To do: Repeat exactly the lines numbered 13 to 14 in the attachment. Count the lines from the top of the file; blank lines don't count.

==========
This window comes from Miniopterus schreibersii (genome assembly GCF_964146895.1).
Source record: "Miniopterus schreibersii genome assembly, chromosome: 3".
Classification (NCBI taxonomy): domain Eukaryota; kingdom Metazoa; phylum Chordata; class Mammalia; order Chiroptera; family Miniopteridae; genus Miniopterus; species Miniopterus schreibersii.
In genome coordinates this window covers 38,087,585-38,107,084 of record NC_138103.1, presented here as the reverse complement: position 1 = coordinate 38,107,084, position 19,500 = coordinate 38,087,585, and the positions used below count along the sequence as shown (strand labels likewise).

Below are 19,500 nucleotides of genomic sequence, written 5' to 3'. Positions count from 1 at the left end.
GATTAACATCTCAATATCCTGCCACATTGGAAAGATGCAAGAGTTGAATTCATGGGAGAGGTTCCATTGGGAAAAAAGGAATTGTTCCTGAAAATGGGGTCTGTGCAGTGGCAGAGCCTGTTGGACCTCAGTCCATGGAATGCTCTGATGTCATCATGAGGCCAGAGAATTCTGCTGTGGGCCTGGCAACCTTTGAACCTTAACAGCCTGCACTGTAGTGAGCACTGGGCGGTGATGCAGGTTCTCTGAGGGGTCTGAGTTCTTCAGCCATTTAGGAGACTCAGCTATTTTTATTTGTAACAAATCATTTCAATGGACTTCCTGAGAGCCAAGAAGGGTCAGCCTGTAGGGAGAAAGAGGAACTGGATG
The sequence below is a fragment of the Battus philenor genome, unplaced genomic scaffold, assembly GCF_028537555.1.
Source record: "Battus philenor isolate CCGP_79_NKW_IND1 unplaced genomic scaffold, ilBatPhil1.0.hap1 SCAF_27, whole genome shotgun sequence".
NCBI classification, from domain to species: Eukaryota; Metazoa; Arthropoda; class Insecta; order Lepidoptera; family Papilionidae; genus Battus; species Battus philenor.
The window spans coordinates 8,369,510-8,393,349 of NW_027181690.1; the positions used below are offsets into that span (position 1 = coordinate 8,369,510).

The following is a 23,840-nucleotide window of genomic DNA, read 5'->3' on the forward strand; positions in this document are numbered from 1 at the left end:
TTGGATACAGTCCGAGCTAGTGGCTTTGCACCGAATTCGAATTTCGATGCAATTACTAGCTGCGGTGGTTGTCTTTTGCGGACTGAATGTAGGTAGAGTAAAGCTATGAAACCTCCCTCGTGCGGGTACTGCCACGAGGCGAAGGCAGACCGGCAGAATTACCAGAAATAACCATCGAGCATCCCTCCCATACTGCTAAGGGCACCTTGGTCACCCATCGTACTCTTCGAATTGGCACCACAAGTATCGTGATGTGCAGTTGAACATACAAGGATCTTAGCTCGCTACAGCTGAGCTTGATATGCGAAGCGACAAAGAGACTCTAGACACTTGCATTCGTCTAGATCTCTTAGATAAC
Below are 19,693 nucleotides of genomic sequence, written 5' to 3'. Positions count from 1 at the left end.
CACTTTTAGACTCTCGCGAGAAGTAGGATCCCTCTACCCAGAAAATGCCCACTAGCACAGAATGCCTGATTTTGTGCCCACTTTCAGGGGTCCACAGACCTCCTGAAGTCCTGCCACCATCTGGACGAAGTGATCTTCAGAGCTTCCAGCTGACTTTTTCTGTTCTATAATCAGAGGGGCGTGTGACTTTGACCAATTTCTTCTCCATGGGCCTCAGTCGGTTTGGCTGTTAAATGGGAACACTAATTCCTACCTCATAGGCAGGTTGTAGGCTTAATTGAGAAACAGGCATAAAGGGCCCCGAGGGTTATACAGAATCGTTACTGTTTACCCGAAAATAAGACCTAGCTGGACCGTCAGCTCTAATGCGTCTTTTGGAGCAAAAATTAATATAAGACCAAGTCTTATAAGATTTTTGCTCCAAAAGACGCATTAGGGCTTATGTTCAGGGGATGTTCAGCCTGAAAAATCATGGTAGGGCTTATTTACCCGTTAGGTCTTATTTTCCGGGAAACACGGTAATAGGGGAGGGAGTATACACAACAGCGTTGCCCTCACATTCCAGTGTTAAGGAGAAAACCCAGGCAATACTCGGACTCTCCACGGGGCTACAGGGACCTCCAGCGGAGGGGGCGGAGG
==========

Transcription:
Below are 19,693 nucleotides of genomic sequence, written 5' to 3'. Positions count from 1 at the left end.
CACTTTTAGACTCTCGCGAGAAGTAGGATCCCTCTACCCAGAAAATGCCCACTAGCACAGAATGCCTGATTTTGTGCCCACTTTCAGGGGTCCACAGACCTCCTGAAGTCCTGCCACCATCTGGACGAAGTGATCTTCAGAGCTTCCAGCTGACTTTTTCTGTTCTATAATCAGAGGGGCGTGTGACTTTGACCAATTTCTTCTCCATGGGCCTCAGTCGGTTTGGCTGTTAAATGGGAACACTAATTCCTACCTCATAGGCAGGTTGTAGGCTTAATTGAGAAACAGGCATAAAGGGCCCCGAGGGTTATACAGAATCGTTACTGTTTACCCGAAAATAAGACCTAGCTGGACCGTCAGCTCTAATGCGTCTTTTGGAGCAAAAATTAATATAAGACCAAGTCTTATAAGATTTTTGCTCCAAAAGACGCATTAGGGCTTATGTTCAGGGGATGTTCAGCCTGAAAAATCATGGTAGGGCTTATTTACCCGTTAGGTCTTATTTTCCGGGAAACACGGTAATAGGGGAGGGAGTATACACAACAGCGTTGCCCTCACATTCCAGTGTTAAGGAGAAAACCCAGGCAATACTCGGACTCTCCACGGGGCTACAGGGACCTCCAGCGGAGGGGGCGGAGG